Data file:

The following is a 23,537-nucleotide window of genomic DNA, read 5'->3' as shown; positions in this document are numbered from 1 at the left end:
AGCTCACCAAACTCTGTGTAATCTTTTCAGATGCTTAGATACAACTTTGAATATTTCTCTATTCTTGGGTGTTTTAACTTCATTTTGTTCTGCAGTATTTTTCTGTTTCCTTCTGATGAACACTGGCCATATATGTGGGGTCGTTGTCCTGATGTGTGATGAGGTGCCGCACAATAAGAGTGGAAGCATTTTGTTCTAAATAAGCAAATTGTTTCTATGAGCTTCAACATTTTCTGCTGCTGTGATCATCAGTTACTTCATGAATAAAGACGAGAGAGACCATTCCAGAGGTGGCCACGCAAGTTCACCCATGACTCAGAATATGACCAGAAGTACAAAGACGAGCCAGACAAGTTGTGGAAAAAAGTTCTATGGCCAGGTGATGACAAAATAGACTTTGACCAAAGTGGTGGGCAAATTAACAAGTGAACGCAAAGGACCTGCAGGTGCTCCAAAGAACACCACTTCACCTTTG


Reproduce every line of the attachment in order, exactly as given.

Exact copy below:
The following is a 23,537-nucleotide window of genomic DNA, read 5'->3' as shown; positions in this document are numbered from 1 at the left end:
AGCTCACCAAACTCTGTGTAATCTTTTCAGATGCTTAGATACAACTTTGAATATTTCTCTATTCTTGGGTGTTTTAACTTCATTTTGTTCTGCAGTATTTTTCTGTTTCCTTCTGATGAACACTGGCCATATATGTGGGGTCGTTGTCCTGATGTGTGATGAGGTGCCGCACAATAAGAGTGGAAGCATTTTGTTCTAAATAAGCAAATTGTTTCTATGAGCTTCAACATTTTCTGCTGCTGTGATCATCAGTTACTTCATGAATAAAGACGAGAGAGACCATTCCAGAGGTGGCCACGCAAGTTCACCCATGACTCAGAATATGACCAGAAGTACAAAGACGAGCCAGACAAGTTGTGGAAAAAAGTTCTATGGCCAGGTGATGACAAAATAGACTTTGACCAAAGTGGTGGGCAAATTAACAAGTGAACGCAAAGGACCTGCAGGTGCTCCAAAGAACACCACTTCACCTTTG